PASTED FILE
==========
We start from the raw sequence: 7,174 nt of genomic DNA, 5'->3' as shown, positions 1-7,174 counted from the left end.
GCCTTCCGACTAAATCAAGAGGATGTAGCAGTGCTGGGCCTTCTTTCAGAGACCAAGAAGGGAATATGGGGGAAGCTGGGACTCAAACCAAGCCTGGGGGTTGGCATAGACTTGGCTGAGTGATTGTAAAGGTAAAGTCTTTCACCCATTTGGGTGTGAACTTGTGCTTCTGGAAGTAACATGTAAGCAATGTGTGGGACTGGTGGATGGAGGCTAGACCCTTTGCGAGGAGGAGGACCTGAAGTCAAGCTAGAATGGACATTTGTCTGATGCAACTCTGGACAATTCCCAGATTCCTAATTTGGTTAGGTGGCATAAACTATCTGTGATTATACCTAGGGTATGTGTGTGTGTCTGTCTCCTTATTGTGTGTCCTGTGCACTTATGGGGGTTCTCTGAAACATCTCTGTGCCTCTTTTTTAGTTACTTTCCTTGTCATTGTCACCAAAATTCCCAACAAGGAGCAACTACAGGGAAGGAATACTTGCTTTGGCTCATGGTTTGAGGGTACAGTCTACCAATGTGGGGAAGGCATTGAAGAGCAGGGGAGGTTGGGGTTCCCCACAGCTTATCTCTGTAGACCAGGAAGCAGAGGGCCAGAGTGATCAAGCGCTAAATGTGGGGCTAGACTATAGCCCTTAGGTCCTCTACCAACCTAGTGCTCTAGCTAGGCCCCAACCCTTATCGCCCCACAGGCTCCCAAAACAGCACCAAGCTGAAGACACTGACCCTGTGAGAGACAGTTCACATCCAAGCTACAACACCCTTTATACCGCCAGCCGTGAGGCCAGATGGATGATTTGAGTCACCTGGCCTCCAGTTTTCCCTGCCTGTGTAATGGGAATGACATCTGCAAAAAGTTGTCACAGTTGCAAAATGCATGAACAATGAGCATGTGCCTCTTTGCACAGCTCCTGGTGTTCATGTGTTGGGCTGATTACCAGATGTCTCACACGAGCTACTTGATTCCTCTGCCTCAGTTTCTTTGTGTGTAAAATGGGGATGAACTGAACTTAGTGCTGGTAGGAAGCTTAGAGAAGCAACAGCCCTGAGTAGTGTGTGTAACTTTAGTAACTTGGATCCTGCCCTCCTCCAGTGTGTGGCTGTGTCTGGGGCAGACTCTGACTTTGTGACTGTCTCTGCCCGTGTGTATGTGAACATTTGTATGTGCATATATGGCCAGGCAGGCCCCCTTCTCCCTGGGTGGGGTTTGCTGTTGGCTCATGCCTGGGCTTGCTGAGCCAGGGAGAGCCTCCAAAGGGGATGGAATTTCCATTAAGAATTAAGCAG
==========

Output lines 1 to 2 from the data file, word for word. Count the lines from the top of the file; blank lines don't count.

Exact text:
We start from the raw sequence: 7,174 nt of genomic DNA, 5'->3' as shown, positions 1-7,174 counted from the left end.
GCCTTCCGACTAAATCAAGAGGATGTAGCAGTGCTGGGCCTTCTTTCAGAGACCAAGAAGGGAATATGGGGGAAGCTGGGACTCAAACCAAGCCTGGGGGTTGGCATAGACTTGGCTGAGTGATTGTAAAGGTAAAGTCTTTCACCCATTTGGGTGTGAACTTGTGCTTCTGGAAGTAACATGTAAGCAATGTGTGGGACTGGTGGATGGAGGCTAGACCCTTTGCGAGGAGGAGGACCTGAAGTCAAGCTAGAATGGACATTTGTCTGATGCAACTCTGGACAATTCCCAGATTCCTAATTTGGTTAGGTGGCATAAACTATCTGTGATTATACCTAGGGTATGTGTGTGTGTCTGTCTCCTTATTGTGTGTCCTGTGCACTTATGGGGGTTCTCTGAAACATCTCTGTGCCTCTTTTTTAGTTACTTTCCTTGTCATTGTCACCAAAATTCCCAACAAGGAGCAACTACAGGGAAGGAATACTTGCTTTGGCTCATGGTTTGAGGGTACAGTCTACCAATGTGGGGAAGGCATTGAAGAGCAGGGGAGGTTGGGGTTCCCCACAGCTTATCTCTGTAGACCAGGAAGCAGAGGGCCAGAGTGATCAAGCGCTAAATGTGGGGCTAGACTATAGCCCTTAGGTCCTCTACCAACCTAGTGCTCTAGCTAGGCCCCAACCCTTATCGCCCCACAGGCTCCCAAAACAGCACCAAGCTGAAGACACTGACCCTGTGAGAGACAGTTCACATCCAAGCTACAACACCCTTTATACCGCCAGCCGTGAGGCCAGATGGATGATTTGAGTCACCTGGCCTCCAGTTTTCCCTGCCTGTGTAATGGGAATGACATCTGCAAAAAGTTGTCACAGTTGCAAAATGCATGAACAATGAGCATGTGCCTCTTTGCACAGCTCCTGGTGTTCATGTGTTGGGCTGATTACCAGATGTCTCACACGAGCTACTTGATTCCTCTGCCTCAGTTTCTTTGTGTGTAAAATGGGGATGAACTGAACTTAGTGCTGGTAGGAAGCTTAGAGAAGCAACAGCCCTGAGTAGTGTGTGTAACTTTAGTAACTTGGATCCTGCCCTCCTCCAGTGTGTGGCTGTGTCTGGGGCAGACTCTGACTTTGTGACTGTCTCTGCCCGTGTGTATGTGAACATTTGTATGTGCATATATGGCCAGGCAGGCCCCCTTCTCCCTGGGTGGGGTTTGCTGTTGGCTCATGCCTGGGCTTGCTGAGCCAGGGAGAGCCTCCAAAGGGGATGGAATTTCCATTAAGAATTAAGCAG